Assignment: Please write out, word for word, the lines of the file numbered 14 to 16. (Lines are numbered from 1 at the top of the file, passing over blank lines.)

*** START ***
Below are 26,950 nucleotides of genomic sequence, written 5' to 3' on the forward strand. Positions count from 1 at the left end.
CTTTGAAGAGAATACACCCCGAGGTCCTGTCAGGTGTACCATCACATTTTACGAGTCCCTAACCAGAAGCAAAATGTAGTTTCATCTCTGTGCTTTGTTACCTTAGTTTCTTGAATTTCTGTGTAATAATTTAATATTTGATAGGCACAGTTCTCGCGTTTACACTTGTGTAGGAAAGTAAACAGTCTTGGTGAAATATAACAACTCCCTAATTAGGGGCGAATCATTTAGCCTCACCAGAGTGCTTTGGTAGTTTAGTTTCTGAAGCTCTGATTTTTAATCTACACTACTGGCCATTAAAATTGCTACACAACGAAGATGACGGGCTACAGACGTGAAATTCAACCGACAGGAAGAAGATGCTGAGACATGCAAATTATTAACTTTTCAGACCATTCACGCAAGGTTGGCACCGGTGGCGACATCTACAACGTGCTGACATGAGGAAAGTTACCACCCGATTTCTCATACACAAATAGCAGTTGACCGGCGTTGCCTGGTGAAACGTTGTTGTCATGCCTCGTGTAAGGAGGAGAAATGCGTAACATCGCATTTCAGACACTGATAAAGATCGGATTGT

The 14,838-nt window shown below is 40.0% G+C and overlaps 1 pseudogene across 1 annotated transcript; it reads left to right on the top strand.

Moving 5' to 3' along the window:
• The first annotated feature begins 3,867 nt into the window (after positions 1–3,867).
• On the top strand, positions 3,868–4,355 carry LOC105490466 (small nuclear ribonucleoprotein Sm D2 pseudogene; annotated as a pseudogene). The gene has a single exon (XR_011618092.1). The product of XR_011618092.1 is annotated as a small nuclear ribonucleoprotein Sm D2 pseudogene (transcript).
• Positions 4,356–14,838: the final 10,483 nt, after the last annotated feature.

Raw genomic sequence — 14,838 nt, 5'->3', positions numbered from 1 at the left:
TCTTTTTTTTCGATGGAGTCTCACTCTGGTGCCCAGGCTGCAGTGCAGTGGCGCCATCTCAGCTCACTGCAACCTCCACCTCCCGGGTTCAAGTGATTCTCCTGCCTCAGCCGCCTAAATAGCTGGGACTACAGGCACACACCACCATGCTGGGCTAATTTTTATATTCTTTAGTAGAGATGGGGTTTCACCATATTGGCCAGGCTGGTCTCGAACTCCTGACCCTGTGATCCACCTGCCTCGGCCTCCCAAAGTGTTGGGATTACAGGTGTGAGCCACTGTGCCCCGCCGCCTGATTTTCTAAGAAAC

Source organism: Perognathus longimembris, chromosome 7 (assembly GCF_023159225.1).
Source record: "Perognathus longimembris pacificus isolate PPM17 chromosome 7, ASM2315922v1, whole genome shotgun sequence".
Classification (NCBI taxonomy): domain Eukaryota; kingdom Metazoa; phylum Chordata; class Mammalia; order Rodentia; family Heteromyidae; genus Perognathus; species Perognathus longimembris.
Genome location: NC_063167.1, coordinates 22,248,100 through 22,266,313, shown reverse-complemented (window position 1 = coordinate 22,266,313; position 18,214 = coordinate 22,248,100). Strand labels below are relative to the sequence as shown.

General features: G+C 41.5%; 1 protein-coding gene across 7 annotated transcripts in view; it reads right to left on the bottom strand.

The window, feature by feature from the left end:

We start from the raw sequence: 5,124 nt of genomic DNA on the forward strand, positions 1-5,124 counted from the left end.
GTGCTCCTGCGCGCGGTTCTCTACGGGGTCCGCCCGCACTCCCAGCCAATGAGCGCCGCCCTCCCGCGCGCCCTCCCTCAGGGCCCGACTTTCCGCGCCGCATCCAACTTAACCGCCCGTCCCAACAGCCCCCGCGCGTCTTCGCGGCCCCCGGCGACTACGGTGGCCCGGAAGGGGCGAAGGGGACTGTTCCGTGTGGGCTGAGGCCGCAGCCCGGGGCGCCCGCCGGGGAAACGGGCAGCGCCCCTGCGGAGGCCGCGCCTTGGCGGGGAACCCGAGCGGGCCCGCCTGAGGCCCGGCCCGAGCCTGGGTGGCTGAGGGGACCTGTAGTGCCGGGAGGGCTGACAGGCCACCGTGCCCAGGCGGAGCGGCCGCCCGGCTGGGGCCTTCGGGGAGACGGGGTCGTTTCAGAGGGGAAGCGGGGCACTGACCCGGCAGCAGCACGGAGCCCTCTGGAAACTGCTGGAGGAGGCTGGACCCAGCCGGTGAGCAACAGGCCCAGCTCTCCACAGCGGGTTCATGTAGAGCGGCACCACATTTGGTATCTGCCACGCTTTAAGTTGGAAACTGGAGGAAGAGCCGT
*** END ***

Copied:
General features: G+C 41.5%; 1 protein-coding gene across 7 annotated transcripts in view; it reads right to left on the bottom strand.

The window, feature by feature from the left end:

We start from the raw sequence: 5,124 nt of genomic DNA on the forward strand, positions 1-5,124 counted from the left end.